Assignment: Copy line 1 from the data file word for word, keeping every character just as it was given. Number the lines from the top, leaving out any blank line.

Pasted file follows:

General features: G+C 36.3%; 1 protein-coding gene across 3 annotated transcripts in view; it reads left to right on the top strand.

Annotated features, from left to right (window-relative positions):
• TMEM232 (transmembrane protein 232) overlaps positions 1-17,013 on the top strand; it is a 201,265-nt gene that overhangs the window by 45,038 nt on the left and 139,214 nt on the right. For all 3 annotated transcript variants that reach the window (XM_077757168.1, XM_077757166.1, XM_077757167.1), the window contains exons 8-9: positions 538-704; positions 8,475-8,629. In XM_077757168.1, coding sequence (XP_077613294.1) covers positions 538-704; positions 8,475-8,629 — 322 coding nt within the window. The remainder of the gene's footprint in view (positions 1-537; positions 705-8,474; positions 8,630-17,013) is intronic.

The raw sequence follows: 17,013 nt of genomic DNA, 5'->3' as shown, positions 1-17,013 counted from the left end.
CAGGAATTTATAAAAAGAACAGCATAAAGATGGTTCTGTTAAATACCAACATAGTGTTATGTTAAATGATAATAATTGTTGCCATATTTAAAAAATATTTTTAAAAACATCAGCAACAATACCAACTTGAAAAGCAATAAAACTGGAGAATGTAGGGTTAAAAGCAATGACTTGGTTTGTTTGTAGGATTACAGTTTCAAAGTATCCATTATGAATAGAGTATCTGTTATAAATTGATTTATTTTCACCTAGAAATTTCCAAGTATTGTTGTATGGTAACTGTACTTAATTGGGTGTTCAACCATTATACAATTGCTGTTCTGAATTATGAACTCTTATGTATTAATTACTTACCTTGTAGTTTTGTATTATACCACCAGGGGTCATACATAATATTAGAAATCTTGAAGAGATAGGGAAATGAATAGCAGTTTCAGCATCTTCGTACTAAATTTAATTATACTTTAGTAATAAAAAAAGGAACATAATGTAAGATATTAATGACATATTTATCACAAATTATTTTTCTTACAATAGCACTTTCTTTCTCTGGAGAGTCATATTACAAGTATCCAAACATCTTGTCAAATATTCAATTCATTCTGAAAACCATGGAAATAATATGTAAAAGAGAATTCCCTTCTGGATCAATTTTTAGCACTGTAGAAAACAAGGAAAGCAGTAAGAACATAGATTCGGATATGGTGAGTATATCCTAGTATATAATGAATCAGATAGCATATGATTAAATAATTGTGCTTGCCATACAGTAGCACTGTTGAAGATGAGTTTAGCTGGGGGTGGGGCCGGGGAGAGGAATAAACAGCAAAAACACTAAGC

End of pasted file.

General features: G+C 36.3%; 1 protein-coding gene across 3 annotated transcripts in view; it reads left to right on the top strand.